Last week, a Jewish friend of mine wrote me, trying to makes heads or tails of a particularly ridiculous piece the New York Times published. It was by Michael Brendan Dougherty, who is what passes for an intellectual in the circles of Francis-hating, Second Vatican Council-despising Traditionalists. Pretty much all you need to know about it is the fact that he said the quiet part loud by declaring, “Pope Francis envisions that we will return to the new Mass. My children cannot…the new Mass is not their religion.”
As Deacon Steven Greydanus pertly replied, “Where Peter is, there is the Catholic Church. If the Mass the pope celebrates isn’t your religion, your religion isn’t Catholicism.”
That, and the comment my Jewish reader notes below makes clear that the bulk of the Trad sect is an anti-Catholic cult filled with such massive self-pitying narcissism that it is hard to gauge the scale of it. These are people who can seriously compare themselves to Holocaust victims. But I get ahead of myself. Here’s the conversation:
This Op Ed appears in today’s NY Times. Of course the issues raised are mostly obscure to me, and only of, at most, tangential interest. But I’m a big fan of John XXIII (most of my tribe who are of a certain age are), and this statement struck me as truly outlandish: “I have faith that one day, even secular historians will look upon what was wrought after Vatican II and see it for what it was: the worst spasm of iconoclasm in the church’s history — dwarfing the Byzantine iconoclasm of the ninth century and the Protestant Reformation.” But I could be wrong. Any thoughts?
This is an expression of hysteria from the hyper-Reactionary Traditionalist sect in the Church. It is a bit analogous to the ultra-hyper Orthodox in Judaism or the Taliban in Islam. In the US, it has the benefit of an outsize microphone and a bunch of GOP money, so it seems bigger than it is. It hates the Council and this pope. It is intensely anti-semitic, and it dreams of a world in which the Church holds the power of both throne and altar. It is attracted to monarchy and the fantasy of Rule by a Strong Righteous Man (currently Orban of Hungary is their dreamy guy, but Putin has also charmed them). If it ever got the power it wanted it would put a Franco in charge of the US and there would be a lot of firing squads and ghettoes, as well as jail for gays and other undesirables. It seeks the typical idols of wealth and power, combined with a fantasized medieval piety. It loathes democracy and cannot bear the idea of living in a world that shares power with non-Eurocentric Catholics. It is committed to guarding a fortress, not evangelism and certainly not concern for the least of these. Francis’ whole message, which is easily summarized as “He has preached good news to the poor” is anathema to it. It is deeply pathological and filled with enmity for the gospel (and, by the way, for the prophets).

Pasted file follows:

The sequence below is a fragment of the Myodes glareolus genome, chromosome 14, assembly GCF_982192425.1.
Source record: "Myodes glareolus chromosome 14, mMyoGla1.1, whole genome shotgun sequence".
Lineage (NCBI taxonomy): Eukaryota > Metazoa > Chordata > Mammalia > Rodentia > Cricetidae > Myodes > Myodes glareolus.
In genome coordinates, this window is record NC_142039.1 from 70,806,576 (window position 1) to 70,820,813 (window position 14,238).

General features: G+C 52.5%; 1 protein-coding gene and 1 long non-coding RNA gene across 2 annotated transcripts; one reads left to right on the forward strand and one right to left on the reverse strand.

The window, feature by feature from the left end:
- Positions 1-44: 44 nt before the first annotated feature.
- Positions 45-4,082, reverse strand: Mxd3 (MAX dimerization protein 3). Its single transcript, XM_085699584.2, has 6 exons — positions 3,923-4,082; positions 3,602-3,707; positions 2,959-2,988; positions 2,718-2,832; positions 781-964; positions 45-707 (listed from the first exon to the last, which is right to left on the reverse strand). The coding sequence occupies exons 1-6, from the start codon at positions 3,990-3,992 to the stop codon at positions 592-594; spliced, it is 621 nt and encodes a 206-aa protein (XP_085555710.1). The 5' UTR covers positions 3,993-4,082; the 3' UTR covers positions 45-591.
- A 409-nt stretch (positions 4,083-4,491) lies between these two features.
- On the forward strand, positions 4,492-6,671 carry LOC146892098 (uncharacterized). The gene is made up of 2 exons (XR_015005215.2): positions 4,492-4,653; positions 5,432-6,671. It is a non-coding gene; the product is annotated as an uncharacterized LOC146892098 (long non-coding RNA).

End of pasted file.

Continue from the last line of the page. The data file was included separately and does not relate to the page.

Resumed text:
Disappointing that the Times would give him a platform…
As I say, they have a buttload of GOP money. Francis is a huge enemy of the cult.
I think that in the grand scheme of things, one of the dramas being enacted in agonizing slow-motion is the Church’s long, slow act of extirpating the spirit of fascism that tempted it in the 20th century as it grappled with the loss of secular power. An awful lot of Catholics are still attracted to Satan’s promise “All this will I give you if you bow down and worship me”. The Council is the biggest single challenge to that spirit that has occurred in the history of the Church and the outcome of that battle is still contested bitterly by the enemies of the Holy Spirit.